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C Basics

Structure of the FunctionStructure of the Function

A function is a named subroutine designed to carry out a specific task.

Believe it or not, you engage with functions daily, both mentally and in the world around you.

Consider the simple act of opening a door. Your brain operates on a specific "open the door" routine: the brain signals the hand → the hand muscles contract, turning the doorknob → the hand pushes the door → the door opens.

Every skill or ability a person possesses can be thought of as a function they can "invoke" when needed.

Our daily lives are filled with functions: pressing an elevator button, illuminating a car's speedometer, scanning a product's barcode, processing a signal from a space rover, sending texts, deleting photos from a smartphone — the list goes on.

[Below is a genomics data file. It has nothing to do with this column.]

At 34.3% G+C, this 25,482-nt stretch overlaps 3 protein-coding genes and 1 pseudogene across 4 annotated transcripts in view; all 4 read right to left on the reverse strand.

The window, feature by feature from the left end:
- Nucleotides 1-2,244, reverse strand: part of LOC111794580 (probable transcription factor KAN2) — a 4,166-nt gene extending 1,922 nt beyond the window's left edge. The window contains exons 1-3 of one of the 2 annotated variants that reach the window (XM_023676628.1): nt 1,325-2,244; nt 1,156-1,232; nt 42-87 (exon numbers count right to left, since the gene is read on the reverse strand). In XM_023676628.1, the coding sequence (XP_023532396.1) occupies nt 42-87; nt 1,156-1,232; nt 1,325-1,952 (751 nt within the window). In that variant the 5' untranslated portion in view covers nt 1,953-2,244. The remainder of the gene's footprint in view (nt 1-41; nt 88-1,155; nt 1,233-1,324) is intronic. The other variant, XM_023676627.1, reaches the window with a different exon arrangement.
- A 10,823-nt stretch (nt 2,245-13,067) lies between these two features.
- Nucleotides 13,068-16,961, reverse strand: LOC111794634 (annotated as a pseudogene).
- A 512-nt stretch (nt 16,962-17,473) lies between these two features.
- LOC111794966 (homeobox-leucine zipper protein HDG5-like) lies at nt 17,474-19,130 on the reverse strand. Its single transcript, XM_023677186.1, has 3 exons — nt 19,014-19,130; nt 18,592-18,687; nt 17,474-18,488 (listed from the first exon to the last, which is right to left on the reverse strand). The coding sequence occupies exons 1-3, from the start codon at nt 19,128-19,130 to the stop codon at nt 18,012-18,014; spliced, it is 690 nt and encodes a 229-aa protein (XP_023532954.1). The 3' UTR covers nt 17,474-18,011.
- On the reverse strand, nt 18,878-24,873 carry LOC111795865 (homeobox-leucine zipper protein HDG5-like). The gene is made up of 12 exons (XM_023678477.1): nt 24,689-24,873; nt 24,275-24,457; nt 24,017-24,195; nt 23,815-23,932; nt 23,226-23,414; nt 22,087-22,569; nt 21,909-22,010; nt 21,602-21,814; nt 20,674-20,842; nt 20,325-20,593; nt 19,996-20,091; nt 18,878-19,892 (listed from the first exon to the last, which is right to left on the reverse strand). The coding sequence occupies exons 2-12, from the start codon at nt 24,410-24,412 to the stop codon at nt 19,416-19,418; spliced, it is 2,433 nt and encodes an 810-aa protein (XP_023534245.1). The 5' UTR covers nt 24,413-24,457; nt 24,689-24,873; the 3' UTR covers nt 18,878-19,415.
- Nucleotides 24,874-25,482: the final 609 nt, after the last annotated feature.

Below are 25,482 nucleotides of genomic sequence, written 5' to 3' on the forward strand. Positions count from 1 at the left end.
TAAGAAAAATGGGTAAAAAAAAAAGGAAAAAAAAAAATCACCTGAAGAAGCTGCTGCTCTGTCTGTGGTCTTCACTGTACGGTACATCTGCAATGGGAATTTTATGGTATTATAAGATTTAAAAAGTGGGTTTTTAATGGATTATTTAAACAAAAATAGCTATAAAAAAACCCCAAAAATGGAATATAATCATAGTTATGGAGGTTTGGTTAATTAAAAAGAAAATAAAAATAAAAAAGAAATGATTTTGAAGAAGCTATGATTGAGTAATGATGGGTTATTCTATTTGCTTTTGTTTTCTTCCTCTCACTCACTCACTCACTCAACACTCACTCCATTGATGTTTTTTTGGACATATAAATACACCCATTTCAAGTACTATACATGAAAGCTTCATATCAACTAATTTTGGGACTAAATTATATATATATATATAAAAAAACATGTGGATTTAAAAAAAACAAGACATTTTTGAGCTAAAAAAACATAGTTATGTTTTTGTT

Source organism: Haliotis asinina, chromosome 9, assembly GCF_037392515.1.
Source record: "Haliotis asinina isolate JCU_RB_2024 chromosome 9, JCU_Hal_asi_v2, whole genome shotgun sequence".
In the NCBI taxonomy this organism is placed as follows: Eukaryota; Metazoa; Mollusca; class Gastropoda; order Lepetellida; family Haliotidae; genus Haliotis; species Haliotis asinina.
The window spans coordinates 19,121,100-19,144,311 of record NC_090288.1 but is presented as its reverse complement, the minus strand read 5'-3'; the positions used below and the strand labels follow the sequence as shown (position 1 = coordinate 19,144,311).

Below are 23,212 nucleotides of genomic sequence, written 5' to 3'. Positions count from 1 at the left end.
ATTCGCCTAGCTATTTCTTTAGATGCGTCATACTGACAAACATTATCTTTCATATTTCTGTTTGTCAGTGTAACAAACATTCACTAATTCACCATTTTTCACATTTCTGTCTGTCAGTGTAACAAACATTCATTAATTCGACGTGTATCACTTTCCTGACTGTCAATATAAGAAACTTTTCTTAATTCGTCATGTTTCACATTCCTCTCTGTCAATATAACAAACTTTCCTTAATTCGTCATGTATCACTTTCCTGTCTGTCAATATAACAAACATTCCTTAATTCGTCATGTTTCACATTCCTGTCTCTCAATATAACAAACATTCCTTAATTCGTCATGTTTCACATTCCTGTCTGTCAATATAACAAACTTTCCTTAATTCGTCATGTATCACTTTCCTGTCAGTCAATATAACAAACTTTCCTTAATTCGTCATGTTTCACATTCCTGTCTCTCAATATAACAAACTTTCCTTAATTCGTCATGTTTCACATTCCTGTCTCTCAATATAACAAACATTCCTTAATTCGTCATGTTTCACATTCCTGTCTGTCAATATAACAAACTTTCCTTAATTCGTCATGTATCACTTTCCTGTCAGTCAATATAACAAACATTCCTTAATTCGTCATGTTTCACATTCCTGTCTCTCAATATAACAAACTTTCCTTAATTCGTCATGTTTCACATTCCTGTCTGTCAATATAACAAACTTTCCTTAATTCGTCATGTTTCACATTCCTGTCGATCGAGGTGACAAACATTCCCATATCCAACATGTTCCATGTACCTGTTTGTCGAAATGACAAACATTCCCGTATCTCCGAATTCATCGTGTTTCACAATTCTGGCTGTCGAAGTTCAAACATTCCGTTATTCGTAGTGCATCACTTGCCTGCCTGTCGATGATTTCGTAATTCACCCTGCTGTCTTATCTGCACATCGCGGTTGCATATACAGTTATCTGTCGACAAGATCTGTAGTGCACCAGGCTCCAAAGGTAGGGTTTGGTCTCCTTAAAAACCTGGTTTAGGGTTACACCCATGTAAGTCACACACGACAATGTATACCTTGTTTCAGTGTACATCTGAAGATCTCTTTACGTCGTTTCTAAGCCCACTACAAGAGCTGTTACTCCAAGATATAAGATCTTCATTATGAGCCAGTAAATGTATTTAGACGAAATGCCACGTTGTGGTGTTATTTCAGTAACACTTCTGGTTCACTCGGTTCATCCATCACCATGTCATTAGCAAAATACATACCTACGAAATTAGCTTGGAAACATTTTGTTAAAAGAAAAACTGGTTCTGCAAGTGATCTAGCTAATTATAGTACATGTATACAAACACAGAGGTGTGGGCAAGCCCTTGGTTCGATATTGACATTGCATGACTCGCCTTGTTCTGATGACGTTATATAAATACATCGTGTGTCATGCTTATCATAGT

The Main Function

Here's a surprise: throughout this course, you've been writing code within one significant function in C—the main function. Why is it that C programs revolve around this single function?

The main function in C serves as the program's starting point. When you compile and run a C program, the operating system initiates its execution with the main function, meaning that the code within the main function gets executed in sequence.

The use of main as the principal function in C is a longstanding tradition, a convention chosen by the creators of the C language to signify a program's entry point.

Anatomy of Functions

Every function is structured around five core components:

  1. Function type;
  2. Function name;
  3. Arguments;
  4. Function body;
  5. Return value.

Note

We'll delve deeper into each component in subsequent lessons.

A general function looks something like this:

Everything was clear?

Section 5. Chapter 1